Morehead City, NC
Wednesday night—1/2 past 1 o’clock, November 21st 1861
I seat myself to perform the melancholy task of informing you that I rec’d a letter from Mr. Hornaday—last night & came to this place tonight at 10 o’clock & found brother very ill indeed–& without I can give him relief soon (which I think doubtful) he can not possibly survive any considerable length of time. Hornaday wrote me that he was sick last week I came down on the 12th & spent two days with him—left him better & went home to see some important cases—since which time he has rather suddenly relapsed & his disease has assumed a violent Typhoid Type—I learn that he has been delirious almost constantly for 48 hours—sleep none at all—his bowels are in a unchecked condition too. He has been having involuntary discharges this afternoon. He knew me when I came in tonight and that was about all. He is in a little office in the lot of Mr. Granger in Morehead City. The family seem very kind & Mrs. Granger has been a mother to him—Hornaday has been with him all the time & also Siney Carter, Oran Hanner & Dr. Dunlap. They have had Drs. Street and Perkins with him since his relapse—till now. Dr. Dunlap has no medicine but has been very kind to him throughout. Hornaday has been his constant attendant and has been a Brother to him.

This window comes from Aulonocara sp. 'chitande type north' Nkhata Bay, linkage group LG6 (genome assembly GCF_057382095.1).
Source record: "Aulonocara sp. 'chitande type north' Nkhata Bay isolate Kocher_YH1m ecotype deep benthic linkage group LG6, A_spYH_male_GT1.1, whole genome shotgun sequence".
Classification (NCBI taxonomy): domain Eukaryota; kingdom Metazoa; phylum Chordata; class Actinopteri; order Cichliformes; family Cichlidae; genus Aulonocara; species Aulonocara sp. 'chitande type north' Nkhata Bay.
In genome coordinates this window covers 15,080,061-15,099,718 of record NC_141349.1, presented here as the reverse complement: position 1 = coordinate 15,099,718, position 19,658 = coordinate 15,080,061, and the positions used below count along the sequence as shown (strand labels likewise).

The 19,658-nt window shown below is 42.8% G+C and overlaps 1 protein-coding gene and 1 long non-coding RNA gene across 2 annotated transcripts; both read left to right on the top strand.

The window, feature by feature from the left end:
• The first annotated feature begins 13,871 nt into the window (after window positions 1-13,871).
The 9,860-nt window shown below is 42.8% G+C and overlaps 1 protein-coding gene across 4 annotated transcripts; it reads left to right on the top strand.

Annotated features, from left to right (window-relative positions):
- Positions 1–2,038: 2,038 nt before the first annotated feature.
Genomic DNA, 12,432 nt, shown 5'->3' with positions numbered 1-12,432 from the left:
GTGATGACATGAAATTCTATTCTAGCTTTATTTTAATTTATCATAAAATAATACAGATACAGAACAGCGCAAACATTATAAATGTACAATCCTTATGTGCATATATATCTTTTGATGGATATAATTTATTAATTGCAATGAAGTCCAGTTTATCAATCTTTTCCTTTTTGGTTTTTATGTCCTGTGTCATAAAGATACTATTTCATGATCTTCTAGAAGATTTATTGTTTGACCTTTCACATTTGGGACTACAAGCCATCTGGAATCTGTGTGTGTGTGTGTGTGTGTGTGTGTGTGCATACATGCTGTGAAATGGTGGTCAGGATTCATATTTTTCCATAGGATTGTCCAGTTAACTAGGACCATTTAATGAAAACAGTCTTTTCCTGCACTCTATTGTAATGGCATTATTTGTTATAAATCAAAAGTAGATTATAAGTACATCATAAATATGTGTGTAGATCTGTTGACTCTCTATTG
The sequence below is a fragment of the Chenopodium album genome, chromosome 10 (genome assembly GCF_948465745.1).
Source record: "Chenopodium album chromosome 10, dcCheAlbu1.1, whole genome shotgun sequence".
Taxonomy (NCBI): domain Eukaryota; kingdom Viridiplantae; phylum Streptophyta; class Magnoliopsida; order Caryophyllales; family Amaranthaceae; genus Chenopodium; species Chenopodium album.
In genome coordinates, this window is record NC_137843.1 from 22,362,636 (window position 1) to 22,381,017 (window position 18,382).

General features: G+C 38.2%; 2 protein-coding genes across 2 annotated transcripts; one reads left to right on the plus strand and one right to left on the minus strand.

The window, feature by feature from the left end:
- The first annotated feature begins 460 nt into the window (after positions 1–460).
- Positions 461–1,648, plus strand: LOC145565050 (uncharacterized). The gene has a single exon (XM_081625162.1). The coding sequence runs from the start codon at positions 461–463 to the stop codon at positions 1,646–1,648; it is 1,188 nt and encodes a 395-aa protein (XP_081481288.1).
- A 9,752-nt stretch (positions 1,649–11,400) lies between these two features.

I left some sick patients & came with my Medicines tonight. I shall remain with him constantly till there is change—nothing shall be left undone that can possibly be done for him.
There are over 300 now in the Hospital & disease is becoming more & more fatal. Leut. Matthews died last week & Frank Siler last night. His remains go up today. I’ll send a note by his Pa Post Haste to you. If possible I shall certainly expect you to come immediately to Morehead City. Stop at Macon Hotel and enquire for Mr. Granger—there you will find me with my sick Brother if still alive—if not I shall make arrangements to have his Remains brought to Chatham immediately.
By getting to Morrisville early in the morning say 3 or 4 o’clock you can come to us the same night—Come without delay.
My little family I left in Craven in care of Mr. Biddle—all well but of course lonely left alone among strangers.
Tell Ma to give herself no unnecessary uneasiness—all shall be done for the Bro that can be done.
In haste Your Son
Source: Original in the collections of the Chatham County Historical Association, Pittsboro.